Retry send message every 50 milliseconds fails

I’m simulating in a test the conversation between three actors (A, B, C)

A --->   MessageA2B   ---> B --->   MessageB2C  ---> C 

When MessageB2C is successfully arrived to C then the acknowledgement is sent back to the origin.

C ---> MessageB2C_Ack ---> B ---> MessageA2B_Ack --> A

The only peculiarity of this conversation is the message MessageB2C.
MessageB2C is sent at least every 100 ms until C does not answer with its acknowledgement.

I’ve implemented this simple conversation with scala testkit framework, but the test fail in a particular situation.

When ActorB retries to send MessageB2C more then once time, then is unable to recognize the answers from ActorC. And the answers from ActorC go to deadLetters.

  test("expectNoMessage-case: actorB retries MessageB2C every 50 milliseconds") {
    val actorA = TestProbe()
    val actorC = TestProbe()
    val actorB = system.actorOf(ActorB.props(Props(classOf[TestRefWrappingActor], actorC)), "step1-case2-primary")

    actorA.send(actorB, MessageA2B())



    // Retries form above
    actorC.expectMsg(200.milliseconds, MessageB2C())

    // Never reach this point with 100 ms frequency
    actorC.expectMsg(200.milliseconds, MessageB2C())



    // Never reach this point with MessageB2C 50 ms frequency

This is the ActorB code:

class ActorB(actorCProps: Props) extends Actor {
  import ActorB._
  import context.dispatcher

  val log = Logging(context.system, this)

  val actorC = context.actorOf(actorCProps)

  def receive = {
    case r:MessageB2C_Ack => {"ActorB - secondary received UNHANDLED message: MessageB2C_Ack")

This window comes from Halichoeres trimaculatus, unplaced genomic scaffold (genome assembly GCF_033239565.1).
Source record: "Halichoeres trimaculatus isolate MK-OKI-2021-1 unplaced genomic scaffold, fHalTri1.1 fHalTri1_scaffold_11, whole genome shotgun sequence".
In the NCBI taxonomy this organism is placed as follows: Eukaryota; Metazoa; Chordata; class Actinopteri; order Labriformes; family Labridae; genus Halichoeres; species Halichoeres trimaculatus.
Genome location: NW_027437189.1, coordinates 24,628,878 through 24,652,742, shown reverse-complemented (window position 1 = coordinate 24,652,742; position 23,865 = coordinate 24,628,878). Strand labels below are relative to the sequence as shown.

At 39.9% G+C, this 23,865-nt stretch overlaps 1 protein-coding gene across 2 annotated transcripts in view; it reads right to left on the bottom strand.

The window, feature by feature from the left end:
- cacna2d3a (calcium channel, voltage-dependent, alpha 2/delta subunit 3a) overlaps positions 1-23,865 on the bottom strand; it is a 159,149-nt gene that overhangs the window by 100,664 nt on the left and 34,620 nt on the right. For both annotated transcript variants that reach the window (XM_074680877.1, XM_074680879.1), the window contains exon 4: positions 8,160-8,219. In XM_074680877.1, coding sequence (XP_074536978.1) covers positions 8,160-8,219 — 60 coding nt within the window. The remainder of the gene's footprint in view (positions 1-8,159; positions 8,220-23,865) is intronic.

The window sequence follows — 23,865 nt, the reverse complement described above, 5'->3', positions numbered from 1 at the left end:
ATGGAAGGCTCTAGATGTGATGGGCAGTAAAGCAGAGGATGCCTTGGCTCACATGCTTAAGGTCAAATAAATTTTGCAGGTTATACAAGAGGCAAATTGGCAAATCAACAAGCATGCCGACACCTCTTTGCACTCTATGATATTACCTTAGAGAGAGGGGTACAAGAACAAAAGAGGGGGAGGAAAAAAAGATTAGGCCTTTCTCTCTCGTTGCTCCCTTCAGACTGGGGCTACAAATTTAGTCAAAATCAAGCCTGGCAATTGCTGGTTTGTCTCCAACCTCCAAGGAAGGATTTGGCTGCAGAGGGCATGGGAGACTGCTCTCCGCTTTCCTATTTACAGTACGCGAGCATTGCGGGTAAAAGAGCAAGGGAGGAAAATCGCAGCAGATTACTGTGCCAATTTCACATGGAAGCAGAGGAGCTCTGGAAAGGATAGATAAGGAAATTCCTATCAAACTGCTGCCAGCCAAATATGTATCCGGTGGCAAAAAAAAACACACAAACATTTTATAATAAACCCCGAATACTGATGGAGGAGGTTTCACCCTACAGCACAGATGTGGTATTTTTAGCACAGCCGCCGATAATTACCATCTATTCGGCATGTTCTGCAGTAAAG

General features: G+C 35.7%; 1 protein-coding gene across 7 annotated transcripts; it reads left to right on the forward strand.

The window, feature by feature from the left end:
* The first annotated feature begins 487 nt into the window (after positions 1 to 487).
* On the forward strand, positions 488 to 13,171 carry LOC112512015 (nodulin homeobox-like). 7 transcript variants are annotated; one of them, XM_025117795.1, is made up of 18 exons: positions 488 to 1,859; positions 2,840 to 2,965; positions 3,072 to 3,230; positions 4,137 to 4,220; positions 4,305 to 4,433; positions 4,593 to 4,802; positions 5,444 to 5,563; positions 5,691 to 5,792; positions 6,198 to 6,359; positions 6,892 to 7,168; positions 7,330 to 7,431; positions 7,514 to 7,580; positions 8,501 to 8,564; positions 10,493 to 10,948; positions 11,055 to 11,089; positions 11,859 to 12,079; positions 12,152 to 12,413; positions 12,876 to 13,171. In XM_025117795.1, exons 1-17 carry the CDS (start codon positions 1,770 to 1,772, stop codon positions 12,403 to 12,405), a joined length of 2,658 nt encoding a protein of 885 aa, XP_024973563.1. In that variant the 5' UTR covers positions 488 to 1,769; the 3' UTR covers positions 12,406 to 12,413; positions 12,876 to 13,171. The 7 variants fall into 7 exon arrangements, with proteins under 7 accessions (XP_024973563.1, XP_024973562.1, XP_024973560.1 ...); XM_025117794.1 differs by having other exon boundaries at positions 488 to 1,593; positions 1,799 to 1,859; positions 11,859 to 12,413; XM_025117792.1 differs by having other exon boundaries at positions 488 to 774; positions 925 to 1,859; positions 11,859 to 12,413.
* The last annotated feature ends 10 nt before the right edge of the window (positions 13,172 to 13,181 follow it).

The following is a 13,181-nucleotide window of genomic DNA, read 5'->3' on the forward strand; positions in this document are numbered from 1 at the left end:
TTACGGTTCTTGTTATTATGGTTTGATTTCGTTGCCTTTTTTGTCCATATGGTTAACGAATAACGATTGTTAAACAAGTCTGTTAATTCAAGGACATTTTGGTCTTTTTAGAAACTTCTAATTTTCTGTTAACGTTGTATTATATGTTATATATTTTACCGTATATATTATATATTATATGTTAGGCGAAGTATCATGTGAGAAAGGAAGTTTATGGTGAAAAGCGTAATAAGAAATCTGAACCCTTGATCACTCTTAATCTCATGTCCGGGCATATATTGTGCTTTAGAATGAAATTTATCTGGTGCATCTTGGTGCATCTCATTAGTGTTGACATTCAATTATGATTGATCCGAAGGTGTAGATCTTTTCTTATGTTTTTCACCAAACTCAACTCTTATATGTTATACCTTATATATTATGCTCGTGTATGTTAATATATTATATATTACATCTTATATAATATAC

case r:MessageA2B => {
      val client = context.sender()
      implicit val timeout = Timeout(100.milliseconds)"ActorB received message MessageA2B from client " + client)
      implicit val scheduler=context.system.scheduler
      val p = MessageB2C()

      RetrySupport.retry(() => {"ActorB - sent message MessageB2C to ActorC " + actorC)
        Patterns.ask(actorC, p, 50.millisecond)
      }, 10, 50.millisecond)
        case p: MessageB2C_Ack => {
"ActorB - Received MessageB2C_Ack so now sending an MessageA2B_Ack to client " + client)
          client ! MessageA2B_Ack()

    case r => {"ActorB - received UNHANDLED message " + r)

Something that might not be obvious about using Patterns.ask, is that it spawns a temporary actor that only exists to receive the reply and complete the Future returned from ask. That temporary actor is used as the sender of the MessageB2C message send to actor C. That means that when C replies, it is not to B, but rather to the temporary actor created by ask. In each retry, that will be a new actor, and when the ask times out, the temporary actor will be stopped.

Then, when you use expectNoMessage, the test will have to wait for the entire duration that you pass to it (100ms) before proceeding. That means that by the time you call actorC.reply(MessageB2C_Ack()), the temporary sender of the previous message will have timed out and stopped, and there should be a new retried message in actor C’s mailbox. That’s why the reply goes to dead letters. I believe you will be able to solve this by adding another actorC.expectMsg(200.milliseconds, MessageB2C()) in between actorA.expectNoMessage(100.milliseconds) and actorC.reply(MessageB2C_Ack()).

In general, using an ask from inside an actor like this is often discouraged in favor of directly modelling the request and response flow directly in the sending actor. This is often simpler and less “magical”, with fewer surprises like this one. This article explains some of the tradeoffs pretty well

Thanks Tim for the interesting answer, this make pretty clear why my ActorB implementation wasn’t able to successfully complete the test. Looking around for an alternative, I’m trying the Error Kernel pattern.

So for me Error Kernel pattern was the right way to choose. I created a child actor of ActorB which try multiple message sending using a scheduler. In case of error the child will be restarted and only when the acknowledge has received the child notify the parent and stops. What do you think about?